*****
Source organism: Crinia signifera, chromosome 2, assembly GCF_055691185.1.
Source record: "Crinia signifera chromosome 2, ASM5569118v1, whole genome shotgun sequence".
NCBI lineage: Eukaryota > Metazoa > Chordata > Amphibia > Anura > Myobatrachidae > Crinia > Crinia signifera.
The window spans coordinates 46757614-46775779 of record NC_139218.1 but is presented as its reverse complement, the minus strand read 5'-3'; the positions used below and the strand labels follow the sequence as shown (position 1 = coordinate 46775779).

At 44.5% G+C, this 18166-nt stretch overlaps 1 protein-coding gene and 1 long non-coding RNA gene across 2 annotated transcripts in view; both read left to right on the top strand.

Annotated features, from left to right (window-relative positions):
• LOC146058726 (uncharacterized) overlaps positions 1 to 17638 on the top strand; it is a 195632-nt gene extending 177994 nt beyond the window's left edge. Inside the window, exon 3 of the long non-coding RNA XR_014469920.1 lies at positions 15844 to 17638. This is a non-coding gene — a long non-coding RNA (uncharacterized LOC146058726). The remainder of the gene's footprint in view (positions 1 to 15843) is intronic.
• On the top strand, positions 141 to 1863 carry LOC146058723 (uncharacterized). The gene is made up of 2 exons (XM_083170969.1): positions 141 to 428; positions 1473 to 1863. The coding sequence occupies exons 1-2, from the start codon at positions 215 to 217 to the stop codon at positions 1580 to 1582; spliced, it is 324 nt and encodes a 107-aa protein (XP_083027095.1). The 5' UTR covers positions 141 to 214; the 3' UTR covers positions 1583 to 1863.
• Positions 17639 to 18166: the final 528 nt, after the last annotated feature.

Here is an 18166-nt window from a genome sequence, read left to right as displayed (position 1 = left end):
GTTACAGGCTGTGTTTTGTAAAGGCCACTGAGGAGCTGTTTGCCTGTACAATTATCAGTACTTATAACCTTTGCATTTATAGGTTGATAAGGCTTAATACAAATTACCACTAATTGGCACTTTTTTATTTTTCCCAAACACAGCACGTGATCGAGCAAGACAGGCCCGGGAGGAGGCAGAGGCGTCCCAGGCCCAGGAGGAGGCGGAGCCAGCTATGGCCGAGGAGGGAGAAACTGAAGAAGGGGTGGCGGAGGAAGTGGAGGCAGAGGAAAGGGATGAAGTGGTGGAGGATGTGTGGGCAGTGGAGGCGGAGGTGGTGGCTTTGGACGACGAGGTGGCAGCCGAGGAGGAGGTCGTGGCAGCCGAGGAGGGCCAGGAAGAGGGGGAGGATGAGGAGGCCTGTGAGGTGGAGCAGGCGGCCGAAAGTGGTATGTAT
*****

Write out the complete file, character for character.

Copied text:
Source organism: Crinia signifera, chromosome 2, assembly GCF_055691185.1.
Source record: "Crinia signifera chromosome 2, ASM5569118v1, whole genome shotgun sequence".
NCBI lineage: Eukaryota > Metazoa > Chordata > Amphibia > Anura > Myobatrachidae > Crinia > Crinia signifera.
The window spans coordinates 46757614-46775779 of record NC_139218.1 but is presented as its reverse complement, the minus strand read 5'-3'; the positions used below and the strand labels follow the sequence as shown (position 1 = coordinate 46775779).

At 44.5% G+C, this 18166-nt stretch overlaps 1 protein-coding gene and 1 long non-coding RNA gene across 2 annotated transcripts in view; both read left to right on the top strand.

Annotated features, from left to right (window-relative positions):
• LOC146058726 (uncharacterized) overlaps positions 1 to 17638 on the top strand; it is a 195632-nt gene extending 177994 nt beyond the window's left edge. Inside the window, exon 3 of the long non-coding RNA XR_014469920.1 lies at positions 15844 to 17638. This is a non-coding gene — a long non-coding RNA (uncharacterized LOC146058726). The remainder of the gene's footprint in view (positions 1 to 15843) is intronic.
• On the top strand, positions 141 to 1863 carry LOC146058723 (uncharacterized). The gene is made up of 2 exons (XM_083170969.1): positions 141 to 428; positions 1473 to 1863. The coding sequence occupies exons 1-2, from the start codon at positions 215 to 217 to the stop codon at positions 1580 to 1582; spliced, it is 324 nt and encodes a 107-aa protein (XP_083027095.1). The 5' UTR covers positions 141 to 214; the 3' UTR covers positions 1583 to 1863.
• Positions 17639 to 18166: the final 528 nt, after the last annotated feature.

Here is an 18166-nt window from a genome sequence, read left to right as displayed (position 1 = left end):
GTTACAGGCTGTGTTTTGTAAAGGCCACTGAGGAGCTGTTTGCCTGTACAATTATCAGTACTTATAACCTTTGCATTTATAGGTTGATAAGGCTTAATACAAATTACCACTAATTGGCACTTTTTTATTTTTCCCAAACACAGCACGTGATCGAGCAAGACAGGCCCGGGAGGAGGCAGAGGCGTCCCAGGCCCAGGAGGAGGCGGAGCCAGCTATGGCCGAGGAGGGAGAAACTGAAGAAGGGGTGGCGGAGGAAGTGGAGGCAGAGGAAAGGGATGAAGTGGTGGAGGATGTGTGGGCAGTGGAGGCGGAGGTGGTGGCTTTGGACGACGAGGTGGCAGCCGAGGAGGAGGTCGTGGCAGCCGAGGAGGGCCAGGAAGAGGGGGAGGATGAGGAGGCCTGTGAGGTGGAGCAGGCGGCCGAAAGTGGTATGTAT